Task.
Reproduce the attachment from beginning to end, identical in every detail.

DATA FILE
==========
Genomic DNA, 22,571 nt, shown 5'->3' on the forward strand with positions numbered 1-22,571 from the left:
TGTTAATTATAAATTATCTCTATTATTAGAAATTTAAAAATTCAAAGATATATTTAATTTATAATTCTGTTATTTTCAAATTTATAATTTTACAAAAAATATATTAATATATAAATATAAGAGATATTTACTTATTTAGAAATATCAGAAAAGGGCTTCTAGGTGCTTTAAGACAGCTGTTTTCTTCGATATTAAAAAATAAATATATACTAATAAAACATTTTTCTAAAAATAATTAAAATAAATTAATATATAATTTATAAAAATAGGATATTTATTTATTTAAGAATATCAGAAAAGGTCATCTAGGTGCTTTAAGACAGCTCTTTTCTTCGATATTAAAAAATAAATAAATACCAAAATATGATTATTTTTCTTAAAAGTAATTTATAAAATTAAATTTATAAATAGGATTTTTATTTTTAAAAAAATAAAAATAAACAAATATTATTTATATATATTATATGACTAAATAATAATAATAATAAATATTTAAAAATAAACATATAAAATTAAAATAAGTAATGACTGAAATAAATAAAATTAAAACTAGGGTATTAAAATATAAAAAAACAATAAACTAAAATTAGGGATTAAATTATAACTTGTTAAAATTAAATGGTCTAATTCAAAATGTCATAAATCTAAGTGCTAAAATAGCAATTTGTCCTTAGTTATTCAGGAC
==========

Genomic DNA, 22,571 nt, shown 5'->3' on the forward strand with positions numbered 1-22,571 from the left:
TGTTAATTATAAATTATCTCTATTATTAGAAATTTAAAAATTCAAAGATATATTTAATTTATAATTCTGTTATTTTCAAATTTATAATTTTACAAAAAATATATTAATATATAAATATAAGAGATATTTACTTATTTAGAAATATCAGAAAAGGGCTTCTAGGTGCTTTAAGACAGCTGTTTTCTTCGATATTAAAAAATAAATATATACTAATAAAACATTTTTCTAAAAATAATTAAAATAAATTAATATATAATTTATAAAAATAGGATATTTATTTATTTAAGAATATCAGAAAAGGTCATCTAGGTGCTTTAAGACAGCTCTTTTCTTCGATATTAAAAAATAAATAAATACCAAAATATGATTATTTTTCTTAAAAGTAATTTATAAAATTAAATTTATAAATAGGATTTTTATTTTTAAAAAAATAAAAATAAACAAATATTATTTATATATATTATATGACTAAATAATAATAATAATAAATATTTAAAAATAAACATATAAAATTAAAATAAGTAATGACTGAAATAAATAAAATTAAAACTAGGGTATTAAAATATAAAAAAACAATAAACTAAAATTAGGGATTAAATTATAACTTGTTAAAATTAAATGGTCTAATTCAAAATGTCATAAATCTAAGTGCTAAAATAGCAATTTGTCCTTAGTTATTCAGGAC